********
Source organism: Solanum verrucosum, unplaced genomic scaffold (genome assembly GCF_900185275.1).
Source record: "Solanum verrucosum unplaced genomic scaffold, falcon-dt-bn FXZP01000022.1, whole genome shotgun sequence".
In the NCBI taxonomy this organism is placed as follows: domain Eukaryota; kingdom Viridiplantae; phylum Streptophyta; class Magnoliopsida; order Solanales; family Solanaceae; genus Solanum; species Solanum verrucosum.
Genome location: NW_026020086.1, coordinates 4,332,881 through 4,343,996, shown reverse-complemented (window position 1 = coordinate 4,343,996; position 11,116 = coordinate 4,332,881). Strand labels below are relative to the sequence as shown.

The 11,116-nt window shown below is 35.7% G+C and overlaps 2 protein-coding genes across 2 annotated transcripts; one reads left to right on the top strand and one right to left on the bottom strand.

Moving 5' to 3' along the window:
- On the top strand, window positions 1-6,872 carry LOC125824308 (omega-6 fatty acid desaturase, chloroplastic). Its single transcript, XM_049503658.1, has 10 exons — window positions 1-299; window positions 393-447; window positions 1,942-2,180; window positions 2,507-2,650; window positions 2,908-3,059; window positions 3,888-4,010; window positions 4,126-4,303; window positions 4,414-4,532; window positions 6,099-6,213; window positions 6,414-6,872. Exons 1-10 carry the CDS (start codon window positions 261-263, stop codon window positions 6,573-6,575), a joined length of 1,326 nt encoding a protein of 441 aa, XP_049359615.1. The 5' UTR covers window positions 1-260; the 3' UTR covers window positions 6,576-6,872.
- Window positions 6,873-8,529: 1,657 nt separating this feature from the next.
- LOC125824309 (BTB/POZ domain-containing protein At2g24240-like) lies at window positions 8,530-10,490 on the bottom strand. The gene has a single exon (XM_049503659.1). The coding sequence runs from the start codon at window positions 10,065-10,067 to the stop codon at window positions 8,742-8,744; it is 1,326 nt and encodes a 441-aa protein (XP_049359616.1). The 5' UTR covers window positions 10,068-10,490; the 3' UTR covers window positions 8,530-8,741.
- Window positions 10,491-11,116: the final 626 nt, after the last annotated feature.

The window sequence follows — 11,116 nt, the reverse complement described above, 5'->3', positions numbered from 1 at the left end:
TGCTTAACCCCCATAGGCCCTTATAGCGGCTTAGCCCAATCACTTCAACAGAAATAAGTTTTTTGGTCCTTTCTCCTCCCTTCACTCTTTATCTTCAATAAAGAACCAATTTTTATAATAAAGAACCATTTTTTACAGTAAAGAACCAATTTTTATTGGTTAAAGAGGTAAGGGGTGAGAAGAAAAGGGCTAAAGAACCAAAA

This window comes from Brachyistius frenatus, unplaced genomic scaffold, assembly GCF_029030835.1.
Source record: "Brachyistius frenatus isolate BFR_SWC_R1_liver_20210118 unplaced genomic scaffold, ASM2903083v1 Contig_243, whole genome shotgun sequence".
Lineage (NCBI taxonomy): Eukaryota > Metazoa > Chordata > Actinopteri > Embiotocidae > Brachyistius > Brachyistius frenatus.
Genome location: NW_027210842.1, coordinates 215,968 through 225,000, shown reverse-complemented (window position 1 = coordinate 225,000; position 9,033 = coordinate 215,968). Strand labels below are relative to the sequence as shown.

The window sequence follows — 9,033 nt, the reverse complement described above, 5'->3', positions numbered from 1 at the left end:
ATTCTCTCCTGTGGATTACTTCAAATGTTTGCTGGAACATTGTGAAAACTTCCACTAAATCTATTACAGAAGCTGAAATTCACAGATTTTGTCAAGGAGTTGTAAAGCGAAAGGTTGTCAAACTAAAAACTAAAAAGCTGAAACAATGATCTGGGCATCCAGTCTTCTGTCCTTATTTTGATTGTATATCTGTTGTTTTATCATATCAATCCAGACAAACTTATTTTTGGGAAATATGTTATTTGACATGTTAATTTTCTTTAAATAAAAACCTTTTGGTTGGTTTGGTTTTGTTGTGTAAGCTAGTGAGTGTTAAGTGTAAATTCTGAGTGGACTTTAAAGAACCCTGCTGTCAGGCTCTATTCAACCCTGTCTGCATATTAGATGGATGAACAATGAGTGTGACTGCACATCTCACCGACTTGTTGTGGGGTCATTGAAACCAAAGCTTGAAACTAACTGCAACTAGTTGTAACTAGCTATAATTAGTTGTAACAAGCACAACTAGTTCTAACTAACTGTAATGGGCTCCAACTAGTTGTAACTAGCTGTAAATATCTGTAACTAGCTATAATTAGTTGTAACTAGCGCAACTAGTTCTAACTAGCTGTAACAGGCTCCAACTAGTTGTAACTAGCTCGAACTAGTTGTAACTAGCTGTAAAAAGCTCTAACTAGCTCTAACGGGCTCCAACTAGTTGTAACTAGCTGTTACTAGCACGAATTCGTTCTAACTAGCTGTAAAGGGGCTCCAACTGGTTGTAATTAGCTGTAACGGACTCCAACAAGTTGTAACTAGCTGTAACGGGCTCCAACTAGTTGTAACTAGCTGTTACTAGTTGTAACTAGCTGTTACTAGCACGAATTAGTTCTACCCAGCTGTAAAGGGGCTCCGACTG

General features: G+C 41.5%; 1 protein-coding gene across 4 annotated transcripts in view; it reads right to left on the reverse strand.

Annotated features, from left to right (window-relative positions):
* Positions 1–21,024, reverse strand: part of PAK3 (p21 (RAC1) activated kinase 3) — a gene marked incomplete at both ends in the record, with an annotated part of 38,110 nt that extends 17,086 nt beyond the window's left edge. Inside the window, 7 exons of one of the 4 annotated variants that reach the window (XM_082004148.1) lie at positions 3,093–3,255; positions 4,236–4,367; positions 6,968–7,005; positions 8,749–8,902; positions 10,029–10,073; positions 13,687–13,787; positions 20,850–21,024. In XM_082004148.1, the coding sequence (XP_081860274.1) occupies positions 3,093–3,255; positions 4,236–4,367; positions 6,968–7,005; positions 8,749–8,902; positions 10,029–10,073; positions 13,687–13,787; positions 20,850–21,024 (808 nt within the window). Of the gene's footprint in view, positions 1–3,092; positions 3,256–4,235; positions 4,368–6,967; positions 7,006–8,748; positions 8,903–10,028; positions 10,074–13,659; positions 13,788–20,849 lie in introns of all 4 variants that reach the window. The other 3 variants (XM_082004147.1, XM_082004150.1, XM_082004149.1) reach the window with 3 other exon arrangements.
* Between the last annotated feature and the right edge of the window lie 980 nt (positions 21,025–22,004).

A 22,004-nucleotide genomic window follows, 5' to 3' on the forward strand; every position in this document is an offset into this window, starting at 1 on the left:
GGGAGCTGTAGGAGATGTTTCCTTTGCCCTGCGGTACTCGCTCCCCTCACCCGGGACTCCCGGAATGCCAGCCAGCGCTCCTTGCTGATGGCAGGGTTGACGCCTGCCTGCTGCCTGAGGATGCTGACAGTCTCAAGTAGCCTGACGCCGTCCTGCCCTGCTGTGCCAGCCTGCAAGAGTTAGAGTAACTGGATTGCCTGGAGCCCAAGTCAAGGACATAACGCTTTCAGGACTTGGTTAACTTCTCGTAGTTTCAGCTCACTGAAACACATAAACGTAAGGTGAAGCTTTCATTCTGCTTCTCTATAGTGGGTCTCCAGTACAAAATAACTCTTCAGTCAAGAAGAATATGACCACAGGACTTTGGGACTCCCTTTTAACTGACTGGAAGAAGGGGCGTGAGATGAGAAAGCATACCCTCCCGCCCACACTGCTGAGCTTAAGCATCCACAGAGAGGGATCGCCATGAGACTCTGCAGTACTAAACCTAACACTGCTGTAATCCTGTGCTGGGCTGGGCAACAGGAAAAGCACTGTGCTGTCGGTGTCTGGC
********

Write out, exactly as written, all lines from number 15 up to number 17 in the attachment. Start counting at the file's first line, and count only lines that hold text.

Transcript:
Lineage (NCBI taxonomy): Eukaryota > Metazoa > Chordata > Actinopteri > Embiotocidae > Brachyistius > Brachyistius frenatus.
Genome location: NW_027210842.1, coordinates 215,968 through 225,000, shown reverse-complemented (window position 1 = coordinate 225,000; position 9,033 = coordinate 215,968). Strand labels below are relative to the sequence as shown.

The window sequence follows — 9,033 nt, the reverse complement described above, 5'->3', positions numbered from 1 at the left end: